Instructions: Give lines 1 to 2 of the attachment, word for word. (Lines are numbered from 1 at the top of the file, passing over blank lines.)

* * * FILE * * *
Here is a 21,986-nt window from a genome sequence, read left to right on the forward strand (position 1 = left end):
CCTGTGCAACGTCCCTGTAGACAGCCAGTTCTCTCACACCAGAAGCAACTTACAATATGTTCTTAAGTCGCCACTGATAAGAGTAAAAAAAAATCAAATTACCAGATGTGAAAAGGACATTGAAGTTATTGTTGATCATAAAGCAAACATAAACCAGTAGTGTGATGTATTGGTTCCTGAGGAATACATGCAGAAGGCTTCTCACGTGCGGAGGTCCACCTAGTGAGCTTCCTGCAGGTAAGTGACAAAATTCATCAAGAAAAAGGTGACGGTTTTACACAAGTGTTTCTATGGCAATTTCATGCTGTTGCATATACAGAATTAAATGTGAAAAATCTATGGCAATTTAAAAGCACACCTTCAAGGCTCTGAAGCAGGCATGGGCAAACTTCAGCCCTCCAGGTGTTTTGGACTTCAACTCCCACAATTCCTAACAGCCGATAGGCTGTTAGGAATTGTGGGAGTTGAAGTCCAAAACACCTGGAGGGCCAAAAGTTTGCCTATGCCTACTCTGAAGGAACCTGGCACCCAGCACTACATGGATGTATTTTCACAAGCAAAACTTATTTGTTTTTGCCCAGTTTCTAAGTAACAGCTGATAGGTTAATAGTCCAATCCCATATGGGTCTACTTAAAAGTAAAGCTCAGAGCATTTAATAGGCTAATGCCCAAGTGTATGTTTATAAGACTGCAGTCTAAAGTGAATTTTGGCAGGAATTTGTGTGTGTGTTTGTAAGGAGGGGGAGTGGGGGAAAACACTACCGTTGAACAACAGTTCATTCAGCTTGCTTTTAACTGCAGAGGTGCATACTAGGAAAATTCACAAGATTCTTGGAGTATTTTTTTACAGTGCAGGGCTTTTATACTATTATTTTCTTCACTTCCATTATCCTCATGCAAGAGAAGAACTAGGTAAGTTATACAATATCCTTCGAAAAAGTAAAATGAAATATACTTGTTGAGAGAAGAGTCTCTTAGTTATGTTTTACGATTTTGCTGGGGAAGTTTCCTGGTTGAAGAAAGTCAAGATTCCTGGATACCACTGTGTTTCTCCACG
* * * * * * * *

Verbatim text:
Here is a 21,986-nt window from a genome sequence, read left to right on the forward strand (position 1 = left end):
CCTGTGCAACGTCCCTGTAGACAGCCAGTTCTCTCACACCAGAAGCAACTTACAATATGTTCTTAAGTCGCCACTGATAAGAGTAAAAAAAAATCAAATTACCAGATGTGAAAAGGACATTGAAGTTATTGTTGATCATAAAGCAAACATAAACCAGTAGTGTGATGTATTGGTTCCTGAGGAATACATGCAGAAGGCTTCTCACGTGCGGAGGTCCACCTAGTGAGCTTCCTGCAGGTAAGTGACAAAATTCATCAAGAAAAAGGTGACGGTTTTACACAAGTGTTTCTATGGCAATTTCATGCTGTTGCATATACAGAATTAAATGTGAAAAATCTATGGCAATTTAAAAGCACACCTTCAAGGCTCTGAAGCAGGCATGGGCAAACTTCAGCCCTCCAGGTGTTTTGGACTTCAACTCCCACAATTCCTAACAGCCGATAGGCTGTTAGGAATTGTGGGAGTTGAAGTCCAAAACACCTGGAGGGCCAAAAGTTTGCCTATGCCTACTCTGAAGGAACCTGGCACCCAGCACTACATGGATGTATTTTCACAAGCAAAACTTATTTGTTTTTGCCCAGTTTCTAAGTAACAGCTGATAGGTTAATAGTCCAATCCCATATGGGTCTACTTAAAAGTAAAGCTCAGAGCATTTAATAGGCTAATGCCCAAGTGTATGTTTATAAGACTGCAGTCTAAAGTGAATTTTGGCAGGAATTTGTGTGTGTGTTTGTAAGGAGGGGGAGTGGGGGAAAACACTACCGTTGAACAACAGTTCATTCAGCTTGCTTTTAACTGCAGAGGTGCATACTAGGAAAATTCACAAGATTCTTGGAGTATTTTTTTACAGTGCAGGGCTTTTATACTATTATTTTCTTCACTTCCATTATCCTCATGCAAGAGAAGAACTAGGTAAGTTATACAATATCCTTCGAAAAAGTAAAATGAAATATACTTGTTGAGAGAAGAGTCTCTTAGTTATGTTTTACGATTTTGCTGGGGAAGTTTCCTGGTTGAAGAAAGTCAAGATTCCTGGATACCACTGTGTTTCTCCACG